The appeal for funds was only partly successful and in 1904, Mr. John Priestman, a wealthy local shipyard owner and businessman, offered to become the church's patron and principal benefactor. His family had at that time been considering making a memorial to their mother, Jane Priestman, and he promised £6000, with certain conditions, for the erection of the new church. Priestman, a man of radical taste and strong individualism, was likely introduced to the architect and academic, Edward Prior, by Dr Handley Moule, Bishop of Durham. Priestman and Prior met, made some agreement about the church's design, and by the end of 1905 final drawings had been completed, plans approved and a site for the church provided. Diocesan agreement about the division of the existing parish granted in 1906, the foundations of the new church were laid, and the completed building was dedicated in June 1907.
Over the years generous gifts have been incorporated into the building, to enhance its beauty and function, including in recent years both craftsman-designed wooden aumbry and also an artist/blacksmith-made ironwork votive candlestand. "The Cathedral of the Arts and Crafts Movement" continues as a community church which is part of a living tradition of art and creativity.
In 1903 the Roker and Fulwell New Church Committee was established to raise money for a new church. A public appeal was launched and the Diocese approached about dividing the existing parish of Monkwearmouth.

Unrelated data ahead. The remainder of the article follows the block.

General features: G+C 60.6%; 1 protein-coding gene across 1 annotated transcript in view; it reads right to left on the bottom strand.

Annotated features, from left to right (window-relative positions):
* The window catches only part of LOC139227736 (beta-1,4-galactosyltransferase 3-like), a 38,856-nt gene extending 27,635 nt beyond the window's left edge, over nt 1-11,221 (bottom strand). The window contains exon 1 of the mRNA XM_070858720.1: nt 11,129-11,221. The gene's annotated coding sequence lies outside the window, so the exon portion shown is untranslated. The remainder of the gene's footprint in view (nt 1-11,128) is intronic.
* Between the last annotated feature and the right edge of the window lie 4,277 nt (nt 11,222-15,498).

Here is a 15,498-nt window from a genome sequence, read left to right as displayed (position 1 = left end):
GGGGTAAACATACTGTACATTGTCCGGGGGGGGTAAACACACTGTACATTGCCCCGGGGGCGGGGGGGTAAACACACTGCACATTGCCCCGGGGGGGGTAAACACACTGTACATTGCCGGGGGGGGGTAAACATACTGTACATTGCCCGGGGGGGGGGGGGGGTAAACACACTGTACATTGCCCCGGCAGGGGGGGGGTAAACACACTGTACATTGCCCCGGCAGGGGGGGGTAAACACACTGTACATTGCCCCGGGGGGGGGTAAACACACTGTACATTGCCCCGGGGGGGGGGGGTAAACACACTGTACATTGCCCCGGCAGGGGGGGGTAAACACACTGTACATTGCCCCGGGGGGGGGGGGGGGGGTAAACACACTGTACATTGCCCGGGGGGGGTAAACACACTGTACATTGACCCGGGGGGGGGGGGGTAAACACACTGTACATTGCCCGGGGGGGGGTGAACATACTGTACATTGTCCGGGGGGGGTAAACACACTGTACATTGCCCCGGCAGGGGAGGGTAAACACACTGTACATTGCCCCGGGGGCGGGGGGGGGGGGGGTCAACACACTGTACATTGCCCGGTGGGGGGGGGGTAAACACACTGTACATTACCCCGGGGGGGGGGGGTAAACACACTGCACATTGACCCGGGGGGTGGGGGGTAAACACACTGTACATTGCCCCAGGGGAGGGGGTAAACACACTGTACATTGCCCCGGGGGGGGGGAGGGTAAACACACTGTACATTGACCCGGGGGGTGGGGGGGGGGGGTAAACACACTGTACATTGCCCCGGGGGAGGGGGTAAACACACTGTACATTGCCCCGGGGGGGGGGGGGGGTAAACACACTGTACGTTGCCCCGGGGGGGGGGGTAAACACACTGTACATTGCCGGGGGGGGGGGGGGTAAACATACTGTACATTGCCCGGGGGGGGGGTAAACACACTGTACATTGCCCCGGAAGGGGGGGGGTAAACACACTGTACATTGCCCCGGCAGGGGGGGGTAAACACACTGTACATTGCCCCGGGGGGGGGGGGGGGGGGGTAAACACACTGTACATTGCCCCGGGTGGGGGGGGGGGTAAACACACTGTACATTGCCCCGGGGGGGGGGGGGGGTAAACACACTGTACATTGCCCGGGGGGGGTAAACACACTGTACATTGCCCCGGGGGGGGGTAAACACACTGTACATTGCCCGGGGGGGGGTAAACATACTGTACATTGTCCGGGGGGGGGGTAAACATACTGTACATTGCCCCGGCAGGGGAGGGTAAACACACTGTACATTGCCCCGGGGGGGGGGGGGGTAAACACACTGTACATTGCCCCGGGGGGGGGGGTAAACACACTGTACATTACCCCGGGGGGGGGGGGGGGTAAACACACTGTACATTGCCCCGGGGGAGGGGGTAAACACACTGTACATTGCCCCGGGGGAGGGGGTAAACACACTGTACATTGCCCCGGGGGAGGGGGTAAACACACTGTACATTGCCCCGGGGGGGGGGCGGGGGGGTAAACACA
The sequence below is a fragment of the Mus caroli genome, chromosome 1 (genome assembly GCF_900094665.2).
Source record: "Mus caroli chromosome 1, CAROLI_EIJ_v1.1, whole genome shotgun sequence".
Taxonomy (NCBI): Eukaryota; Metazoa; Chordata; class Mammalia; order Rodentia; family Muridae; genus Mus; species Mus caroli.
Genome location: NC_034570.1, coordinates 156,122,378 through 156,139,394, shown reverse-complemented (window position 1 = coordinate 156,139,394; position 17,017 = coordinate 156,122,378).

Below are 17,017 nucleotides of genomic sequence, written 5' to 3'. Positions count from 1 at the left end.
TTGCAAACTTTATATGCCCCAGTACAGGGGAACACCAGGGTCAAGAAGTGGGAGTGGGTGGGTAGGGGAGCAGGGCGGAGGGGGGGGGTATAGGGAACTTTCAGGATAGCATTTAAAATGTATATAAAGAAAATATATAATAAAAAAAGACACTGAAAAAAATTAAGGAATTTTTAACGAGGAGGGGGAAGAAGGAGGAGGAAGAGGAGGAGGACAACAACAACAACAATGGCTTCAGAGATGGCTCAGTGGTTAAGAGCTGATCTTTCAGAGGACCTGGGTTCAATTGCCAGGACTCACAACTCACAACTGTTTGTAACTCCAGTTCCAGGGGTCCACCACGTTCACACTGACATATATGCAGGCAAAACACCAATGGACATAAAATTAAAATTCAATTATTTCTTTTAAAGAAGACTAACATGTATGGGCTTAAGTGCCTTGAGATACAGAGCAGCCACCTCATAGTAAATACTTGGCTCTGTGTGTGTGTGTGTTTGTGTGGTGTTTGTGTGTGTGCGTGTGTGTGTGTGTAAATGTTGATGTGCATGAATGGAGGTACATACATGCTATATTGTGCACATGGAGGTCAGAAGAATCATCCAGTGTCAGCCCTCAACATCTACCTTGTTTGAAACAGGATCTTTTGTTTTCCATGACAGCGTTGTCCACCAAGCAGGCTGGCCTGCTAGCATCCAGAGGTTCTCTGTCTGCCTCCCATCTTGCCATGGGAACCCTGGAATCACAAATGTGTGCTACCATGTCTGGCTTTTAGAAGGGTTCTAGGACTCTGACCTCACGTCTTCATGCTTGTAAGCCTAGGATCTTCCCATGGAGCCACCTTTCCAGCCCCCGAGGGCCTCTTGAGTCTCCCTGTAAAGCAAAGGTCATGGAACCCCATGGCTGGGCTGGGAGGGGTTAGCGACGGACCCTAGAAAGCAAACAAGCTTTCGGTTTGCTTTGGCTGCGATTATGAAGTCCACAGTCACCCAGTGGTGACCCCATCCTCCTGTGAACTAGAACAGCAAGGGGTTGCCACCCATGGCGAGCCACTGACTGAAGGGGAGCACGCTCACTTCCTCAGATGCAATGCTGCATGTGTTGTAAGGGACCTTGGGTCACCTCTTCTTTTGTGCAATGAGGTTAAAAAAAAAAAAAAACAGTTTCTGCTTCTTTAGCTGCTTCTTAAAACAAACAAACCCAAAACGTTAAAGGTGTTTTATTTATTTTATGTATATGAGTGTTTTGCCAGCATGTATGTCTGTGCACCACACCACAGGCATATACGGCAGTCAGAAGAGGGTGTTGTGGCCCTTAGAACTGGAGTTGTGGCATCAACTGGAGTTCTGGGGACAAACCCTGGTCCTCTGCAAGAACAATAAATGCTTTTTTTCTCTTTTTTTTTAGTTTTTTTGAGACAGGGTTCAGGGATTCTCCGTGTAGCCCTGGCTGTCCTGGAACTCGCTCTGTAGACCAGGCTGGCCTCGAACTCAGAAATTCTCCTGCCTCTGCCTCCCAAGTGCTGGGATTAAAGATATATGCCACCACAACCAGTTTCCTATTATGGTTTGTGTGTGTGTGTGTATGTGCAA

You can find more info and pictures on the greatenglishchurches website - though please be aware we cannot be responsible for the content of external sites!
The prosperity of Sunderland at the turn of the 20th century, the growth of the shipbuilding industry and the improvement of the docks led to considerable urban development and the establishment of new suburbs. One of these was Roker, centred on the public park and the scenic potential of the coast. Another was the village of Fulwell, an older but expanding area served by a mission church - now long demolished, all of which led to the proposal to build a new church.
A Lych Gate was added to the south east corner of the site as a War Memorial in 1920 and in 1927/28, a large Parish Hall was added to the west end of the church. In 1927 alterations were made to the interior when the mural, painted by Macdonald Gill, based on Prior's original drawings , was finally added to the Sanctuary. A peal of bells was added in 1948 after the second World War, as a memorial to those killed in that conflict.
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